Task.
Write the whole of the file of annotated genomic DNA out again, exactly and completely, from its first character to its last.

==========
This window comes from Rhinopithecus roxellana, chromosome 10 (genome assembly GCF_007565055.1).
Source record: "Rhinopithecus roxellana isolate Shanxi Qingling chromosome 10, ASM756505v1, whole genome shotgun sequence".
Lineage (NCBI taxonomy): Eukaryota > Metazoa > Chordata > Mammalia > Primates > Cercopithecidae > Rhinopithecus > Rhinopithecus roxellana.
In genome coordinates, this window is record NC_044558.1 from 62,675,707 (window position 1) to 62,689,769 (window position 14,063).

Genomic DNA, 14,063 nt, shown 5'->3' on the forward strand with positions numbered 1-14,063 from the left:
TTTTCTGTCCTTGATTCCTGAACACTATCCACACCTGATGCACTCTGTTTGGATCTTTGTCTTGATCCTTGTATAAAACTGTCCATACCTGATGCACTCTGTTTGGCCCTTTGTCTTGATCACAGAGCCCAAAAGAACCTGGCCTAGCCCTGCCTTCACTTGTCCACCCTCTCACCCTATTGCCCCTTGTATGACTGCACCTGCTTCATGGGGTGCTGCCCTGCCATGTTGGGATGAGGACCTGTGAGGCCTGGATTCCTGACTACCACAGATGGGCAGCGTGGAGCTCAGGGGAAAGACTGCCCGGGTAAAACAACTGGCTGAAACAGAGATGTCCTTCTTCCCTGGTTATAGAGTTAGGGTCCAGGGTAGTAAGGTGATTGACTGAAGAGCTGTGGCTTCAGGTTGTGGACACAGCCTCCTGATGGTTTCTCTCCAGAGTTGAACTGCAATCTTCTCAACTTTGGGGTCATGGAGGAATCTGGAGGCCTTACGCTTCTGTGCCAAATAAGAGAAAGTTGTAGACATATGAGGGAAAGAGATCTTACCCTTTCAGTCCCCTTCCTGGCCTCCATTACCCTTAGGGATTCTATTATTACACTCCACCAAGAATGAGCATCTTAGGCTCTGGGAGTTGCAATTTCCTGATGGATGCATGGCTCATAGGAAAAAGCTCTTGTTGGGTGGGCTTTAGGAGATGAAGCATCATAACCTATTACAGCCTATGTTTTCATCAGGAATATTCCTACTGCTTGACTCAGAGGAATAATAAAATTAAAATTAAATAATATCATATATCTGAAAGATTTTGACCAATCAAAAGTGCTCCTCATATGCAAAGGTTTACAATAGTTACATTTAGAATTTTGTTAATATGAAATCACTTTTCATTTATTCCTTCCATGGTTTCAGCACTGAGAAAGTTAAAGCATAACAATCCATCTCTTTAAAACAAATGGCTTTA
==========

This window comes from Rhinopithecus roxellana, chromosome 10 (genome assembly GCF_007565055.1).
Source record: "Rhinopithecus roxellana isolate Shanxi Qingling chromosome 10, ASM756505v1, whole genome shotgun sequence".
Lineage (NCBI taxonomy): Eukaryota > Metazoa > Chordata > Mammalia > Primates > Cercopithecidae > Rhinopithecus > Rhinopithecus roxellana.
In genome coordinates, this window is record NC_044558.1 from 62,675,707 (window position 1) to 62,689,769 (window position 14,063).

Genomic DNA, 14,063 nt, shown 5'->3' on the forward strand with positions numbered 1-14,063 from the left:
TTTTCTGTCCTTGATTCCTGAACACTATCCACACCTGATGCACTCTGTTTGGATCTTTGTCTTGATCCTTGTATAAAACTGTCCATACCTGATGCACTCTGTTTGGCCCTTTGTCTTGATCACAGAGCCCAAAAGAACCTGGCCTAGCCCTGCCTTCACTTGTCCACCCTCTCACCCTATTGCCCCTTGTATGACTGCACCTGCTTCATGGGGTGCTGCCCTGCCATGTTGGGATGAGGACCTGTGAGGCCTGGATTCCTGACTACCACAGATGGGCAGCGTGGAGCTCAGGGGAAAGACTGCCCGGGTAAAACAACTGGCTGAAACAGAGATGTCCTTCTTCCCTGGTTATAGAGTTAGGGTCCAGGGTAGTAAGGTGATTGACTGAAGAGCTGTGGCTTCAGGTTGTGGACACAGCCTCCTGATGGTTTCTCTCCAGAGTTGAACTGCAATCTTCTCAACTTTGGGGTCATGGAGGAATCTGGAGGCCTTACGCTTCTGTGCCAAATAAGAGAAAGTTGTAGACATATGAGGGAAAGAGATCTTACCCTTTCAGTCCCCTTCCTGGCCTCCATTACCCTTAGGGATTCTATTATTACACTCCACCAAGAATGAGCATCTTAGGCTCTGGGAGTTGCAATTTCCTGATGGATGCATGGCTCATAGGAAAAAGCTCTTGTTGGGTGGGCTTTAGGAGATGAAGCATCATAACCTATTACAGCCTATGTTTTCATCAGGAATATTCCTACTGCTTGACTCAGAGGAATAATAAAATTAAAATTAAATAATATCATATATCTGAAAGATTTTGACCAATCAAAAGTGCTCCTCATATGCAAAGGTTTACAATAGTTACATTTAGAATTTTGTTAATATGAAATCACTTTTCATTTATTCCTTCCATGGTTTCAGCACTGAGAAAGTTAAAGCATAACAATCCATCTCTTTAAAACAAATGGCTTTA